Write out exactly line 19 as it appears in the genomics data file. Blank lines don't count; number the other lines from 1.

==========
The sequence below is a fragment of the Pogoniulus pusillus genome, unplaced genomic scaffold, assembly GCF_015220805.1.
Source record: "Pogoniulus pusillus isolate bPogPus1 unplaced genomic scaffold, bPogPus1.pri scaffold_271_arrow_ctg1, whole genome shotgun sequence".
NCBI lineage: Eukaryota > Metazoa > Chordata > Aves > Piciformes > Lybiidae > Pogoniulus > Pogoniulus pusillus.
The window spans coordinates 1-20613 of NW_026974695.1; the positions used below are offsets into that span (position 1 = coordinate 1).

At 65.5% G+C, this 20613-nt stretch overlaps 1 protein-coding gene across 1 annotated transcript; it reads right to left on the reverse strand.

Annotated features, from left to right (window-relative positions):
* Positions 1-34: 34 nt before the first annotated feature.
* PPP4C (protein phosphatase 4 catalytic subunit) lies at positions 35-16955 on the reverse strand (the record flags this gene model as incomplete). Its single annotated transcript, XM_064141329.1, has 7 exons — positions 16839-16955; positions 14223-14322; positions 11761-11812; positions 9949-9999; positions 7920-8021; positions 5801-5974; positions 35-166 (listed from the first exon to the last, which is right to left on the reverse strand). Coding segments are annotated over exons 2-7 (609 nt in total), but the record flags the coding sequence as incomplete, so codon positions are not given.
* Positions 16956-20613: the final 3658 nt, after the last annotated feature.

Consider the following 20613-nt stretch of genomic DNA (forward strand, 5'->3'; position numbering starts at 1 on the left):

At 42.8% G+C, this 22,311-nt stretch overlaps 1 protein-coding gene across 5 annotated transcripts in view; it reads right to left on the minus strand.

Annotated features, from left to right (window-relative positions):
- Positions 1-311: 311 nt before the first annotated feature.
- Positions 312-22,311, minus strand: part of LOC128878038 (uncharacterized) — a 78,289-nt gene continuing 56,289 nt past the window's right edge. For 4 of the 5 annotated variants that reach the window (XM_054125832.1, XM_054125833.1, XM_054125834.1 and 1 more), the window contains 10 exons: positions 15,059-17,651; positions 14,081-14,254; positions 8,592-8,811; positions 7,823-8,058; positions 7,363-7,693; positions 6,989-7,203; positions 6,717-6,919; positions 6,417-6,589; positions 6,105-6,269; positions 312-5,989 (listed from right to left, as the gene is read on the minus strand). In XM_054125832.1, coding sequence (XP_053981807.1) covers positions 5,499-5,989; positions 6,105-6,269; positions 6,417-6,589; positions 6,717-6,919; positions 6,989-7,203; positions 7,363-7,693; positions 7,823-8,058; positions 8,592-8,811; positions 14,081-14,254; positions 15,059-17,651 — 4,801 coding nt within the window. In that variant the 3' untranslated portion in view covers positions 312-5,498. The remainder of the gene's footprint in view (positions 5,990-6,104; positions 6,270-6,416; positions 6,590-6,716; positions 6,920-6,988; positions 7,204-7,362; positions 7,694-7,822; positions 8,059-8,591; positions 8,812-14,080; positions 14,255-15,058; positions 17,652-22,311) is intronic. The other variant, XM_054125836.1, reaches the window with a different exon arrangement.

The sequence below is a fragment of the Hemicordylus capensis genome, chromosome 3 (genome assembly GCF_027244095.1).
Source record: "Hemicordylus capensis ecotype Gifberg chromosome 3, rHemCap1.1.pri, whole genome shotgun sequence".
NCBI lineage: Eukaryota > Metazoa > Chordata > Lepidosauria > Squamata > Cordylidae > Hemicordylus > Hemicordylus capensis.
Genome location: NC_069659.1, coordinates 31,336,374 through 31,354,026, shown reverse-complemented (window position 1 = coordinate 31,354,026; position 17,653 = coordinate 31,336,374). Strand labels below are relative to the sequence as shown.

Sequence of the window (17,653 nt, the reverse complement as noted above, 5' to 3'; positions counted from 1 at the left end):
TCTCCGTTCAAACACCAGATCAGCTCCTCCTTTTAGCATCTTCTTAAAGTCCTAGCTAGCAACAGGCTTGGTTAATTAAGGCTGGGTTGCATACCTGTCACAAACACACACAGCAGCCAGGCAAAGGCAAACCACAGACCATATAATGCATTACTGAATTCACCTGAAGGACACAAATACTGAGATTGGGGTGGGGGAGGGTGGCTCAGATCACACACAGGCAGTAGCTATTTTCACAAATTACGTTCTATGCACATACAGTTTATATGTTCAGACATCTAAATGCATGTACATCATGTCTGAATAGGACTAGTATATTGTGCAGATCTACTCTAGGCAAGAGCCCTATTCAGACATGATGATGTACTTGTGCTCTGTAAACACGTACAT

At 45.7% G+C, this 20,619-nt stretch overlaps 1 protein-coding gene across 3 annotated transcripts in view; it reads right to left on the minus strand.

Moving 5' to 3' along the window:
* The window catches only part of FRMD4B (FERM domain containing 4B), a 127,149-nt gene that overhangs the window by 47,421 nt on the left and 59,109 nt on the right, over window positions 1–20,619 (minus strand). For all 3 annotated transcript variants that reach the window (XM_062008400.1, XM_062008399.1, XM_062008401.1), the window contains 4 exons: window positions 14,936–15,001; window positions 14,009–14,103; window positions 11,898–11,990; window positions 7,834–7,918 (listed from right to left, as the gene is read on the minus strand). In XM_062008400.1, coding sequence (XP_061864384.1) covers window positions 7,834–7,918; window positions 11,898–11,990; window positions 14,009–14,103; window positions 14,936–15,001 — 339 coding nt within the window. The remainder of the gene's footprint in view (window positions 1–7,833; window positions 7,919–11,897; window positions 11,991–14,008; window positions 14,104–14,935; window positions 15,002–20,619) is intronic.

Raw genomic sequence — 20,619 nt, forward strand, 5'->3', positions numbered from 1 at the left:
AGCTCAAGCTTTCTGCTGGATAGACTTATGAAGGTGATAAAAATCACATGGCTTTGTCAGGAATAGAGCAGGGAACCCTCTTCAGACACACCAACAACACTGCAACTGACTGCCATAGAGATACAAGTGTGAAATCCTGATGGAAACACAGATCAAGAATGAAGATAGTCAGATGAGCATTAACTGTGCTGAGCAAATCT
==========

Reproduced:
Sequence of the window (17,653 nt, the reverse complement as noted above, 5' to 3'; positions counted from 1 at the left end):